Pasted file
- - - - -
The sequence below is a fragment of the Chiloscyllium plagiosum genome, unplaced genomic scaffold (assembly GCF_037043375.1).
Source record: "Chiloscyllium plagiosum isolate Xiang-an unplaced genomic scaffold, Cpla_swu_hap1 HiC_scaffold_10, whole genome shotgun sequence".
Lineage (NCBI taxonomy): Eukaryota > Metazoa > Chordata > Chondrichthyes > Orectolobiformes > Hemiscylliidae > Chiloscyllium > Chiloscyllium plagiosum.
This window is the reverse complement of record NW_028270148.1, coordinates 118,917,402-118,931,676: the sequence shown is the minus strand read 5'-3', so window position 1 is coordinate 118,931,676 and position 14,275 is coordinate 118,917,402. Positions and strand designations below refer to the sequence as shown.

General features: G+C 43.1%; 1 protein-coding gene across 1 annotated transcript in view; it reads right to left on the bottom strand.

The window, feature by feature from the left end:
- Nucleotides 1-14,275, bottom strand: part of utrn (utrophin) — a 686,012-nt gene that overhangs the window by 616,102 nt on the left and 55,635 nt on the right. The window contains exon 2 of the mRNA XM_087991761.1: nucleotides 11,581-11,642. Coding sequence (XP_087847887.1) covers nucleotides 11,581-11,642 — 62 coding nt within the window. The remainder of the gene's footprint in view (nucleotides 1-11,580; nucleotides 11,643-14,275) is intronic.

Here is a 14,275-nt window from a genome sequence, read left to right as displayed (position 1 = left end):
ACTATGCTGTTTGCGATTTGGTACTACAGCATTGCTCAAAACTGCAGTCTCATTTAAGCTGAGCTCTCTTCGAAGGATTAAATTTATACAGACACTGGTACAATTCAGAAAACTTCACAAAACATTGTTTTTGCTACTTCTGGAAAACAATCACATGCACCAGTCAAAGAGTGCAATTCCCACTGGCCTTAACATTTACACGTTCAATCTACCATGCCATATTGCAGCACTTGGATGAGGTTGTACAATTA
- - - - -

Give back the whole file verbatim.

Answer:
The sequence below is a fragment of the Chiloscyllium plagiosum genome, unplaced genomic scaffold (assembly GCF_037043375.1).
Source record: "Chiloscyllium plagiosum isolate Xiang-an unplaced genomic scaffold, Cpla_swu_hap1 HiC_scaffold_10, whole genome shotgun sequence".
Lineage (NCBI taxonomy): Eukaryota > Metazoa > Chordata > Chondrichthyes > Orectolobiformes > Hemiscylliidae > Chiloscyllium > Chiloscyllium plagiosum.
This window is the reverse complement of record NW_028270148.1, coordinates 118,917,402-118,931,676: the sequence shown is the minus strand read 5'-3', so window position 1 is coordinate 118,931,676 and position 14,275 is coordinate 118,917,402. Positions and strand designations below refer to the sequence as shown.

General features: G+C 43.1%; 1 protein-coding gene across 1 annotated transcript in view; it reads right to left on the bottom strand.

The window, feature by feature from the left end:
- Nucleotides 1-14,275, bottom strand: part of utrn (utrophin) — a 686,012-nt gene that overhangs the window by 616,102 nt on the left and 55,635 nt on the right. The window contains exon 2 of the mRNA XM_087991761.1: nucleotides 11,581-11,642. Coding sequence (XP_087847887.1) covers nucleotides 11,581-11,642 — 62 coding nt within the window. The remainder of the gene's footprint in view (nucleotides 1-11,580; nucleotides 11,643-14,275) is intronic.

Here is a 14,275-nt window from a genome sequence, read left to right as displayed (position 1 = left end):
ACTATGCTGTTTGCGATTTGGTACTACAGCATTGCTCAAAACTGCAGTCTCATTTAAGCTGAGCTCTCTTCGAAGGATTAAATTTATACAGACACTGGTACAATTCAGAAAACTTCACAAAACATTGTTTTTGCTACTTCTGGAAAACAATCACATGCACCAGTCAAAGAGTGCAATTCCCACTGGCCTTAACATTTACACGTTCAATCTACCATGCCATATTGCAGCACTTGGATGAGGTTGTACAATTA